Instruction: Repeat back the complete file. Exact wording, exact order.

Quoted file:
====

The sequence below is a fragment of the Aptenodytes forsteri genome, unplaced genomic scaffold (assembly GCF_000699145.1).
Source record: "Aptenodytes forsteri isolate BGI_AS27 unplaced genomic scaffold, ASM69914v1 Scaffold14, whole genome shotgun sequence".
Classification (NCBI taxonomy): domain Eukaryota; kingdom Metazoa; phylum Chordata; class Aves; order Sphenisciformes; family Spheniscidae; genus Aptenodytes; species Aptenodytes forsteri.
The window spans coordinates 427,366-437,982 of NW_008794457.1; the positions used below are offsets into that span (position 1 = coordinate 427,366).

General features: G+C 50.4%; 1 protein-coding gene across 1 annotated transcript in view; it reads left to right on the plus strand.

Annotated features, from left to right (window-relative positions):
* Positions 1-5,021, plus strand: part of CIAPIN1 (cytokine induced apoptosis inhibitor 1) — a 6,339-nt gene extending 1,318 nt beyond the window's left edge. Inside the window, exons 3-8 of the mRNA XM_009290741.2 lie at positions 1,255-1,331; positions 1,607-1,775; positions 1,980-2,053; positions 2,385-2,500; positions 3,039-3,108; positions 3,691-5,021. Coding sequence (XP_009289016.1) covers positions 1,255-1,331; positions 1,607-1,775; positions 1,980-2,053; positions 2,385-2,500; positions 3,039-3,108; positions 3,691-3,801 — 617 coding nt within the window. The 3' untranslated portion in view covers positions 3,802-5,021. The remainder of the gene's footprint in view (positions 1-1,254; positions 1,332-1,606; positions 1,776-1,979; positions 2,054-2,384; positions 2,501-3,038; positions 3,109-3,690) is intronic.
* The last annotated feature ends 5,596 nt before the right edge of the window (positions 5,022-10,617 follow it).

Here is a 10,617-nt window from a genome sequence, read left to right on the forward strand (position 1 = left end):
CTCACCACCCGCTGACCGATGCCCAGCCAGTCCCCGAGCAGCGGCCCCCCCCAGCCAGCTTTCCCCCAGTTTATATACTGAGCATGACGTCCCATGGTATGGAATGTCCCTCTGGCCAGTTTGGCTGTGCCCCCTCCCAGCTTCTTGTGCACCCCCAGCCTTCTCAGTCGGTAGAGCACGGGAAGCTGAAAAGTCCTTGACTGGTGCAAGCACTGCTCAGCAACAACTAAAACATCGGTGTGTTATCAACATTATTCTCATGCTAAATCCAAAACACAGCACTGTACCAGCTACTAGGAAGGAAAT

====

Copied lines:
The sequence below is a fragment of the Aptenodytes forsteri genome, unplaced genomic scaffold (assembly GCF_000699145.1).
Source record: "Aptenodytes forsteri isolate BGI_AS27 unplaced genomic scaffold, ASM69914v1 Scaffold14, whole genome shotgun sequence".
Classification (NCBI taxonomy): domain Eukaryota; kingdom Metazoa; phylum Chordata; class Aves; order Sphenisciformes; family Spheniscidae; genus Aptenodytes; species Aptenodytes forsteri.
The window spans coordinates 427,366-437,982 of NW_008794457.1; the positions used below are offsets into that span (position 1 = coordinate 427,366).

General features: G+C 50.4%; 1 protein-coding gene across 1 annotated transcript in view; it reads left to right on the plus strand.

Annotated features, from left to right (window-relative positions):
* Positions 1-5,021, plus strand: part of CIAPIN1 (cytokine induced apoptosis inhibitor 1) — a 6,339-nt gene extending 1,318 nt beyond the window's left edge. Inside the window, exons 3-8 of the mRNA XM_009290741.2 lie at positions 1,255-1,331; positions 1,607-1,775; positions 1,980-2,053; positions 2,385-2,500; positions 3,039-3,108; positions 3,691-5,021. Coding sequence (XP_009289016.1) covers positions 1,255-1,331; positions 1,607-1,775; positions 1,980-2,053; positions 2,385-2,500; positions 3,039-3,108; positions 3,691-3,801 — 617 coding nt within the window. The 3' untranslated portion in view covers positions 3,802-5,021. The remainder of the gene's footprint in view (positions 1-1,254; positions 1,332-1,606; positions 1,776-1,979; positions 2,054-2,384; positions 2,501-3,038; positions 3,109-3,690) is intronic.
* The last annotated feature ends 5,596 nt before the right edge of the window (positions 5,022-10,617 follow it).

Here is a 10,617-nt window from a genome sequence, read left to right on the forward strand (position 1 = left end):
CTCACCACCCGCTGACCGATGCCCAGCCAGTCCCCGAGCAGCGGCCCCCCCCAGCCAGCTTTCCCCCAGTTTATATACTGAGCATGACGTCCCATGGTATGGAATGTCCCTCTGGCCAGTTTGGCTGTGCCCCCTCCCAGCTTCTTGTGCACCCCCAGCCTTCTCAGTCGGTAGAGCACGGGAAGCTGAAAAGTCCTTGACTGGTGCAAGCACTGCTCAGCAACAACTAAAACATCGGTGTGTTATCAACATTATTCTCATGCTAAATCCAAAACACAGCACTGTACCAGCTACTAGGAAGGAAAT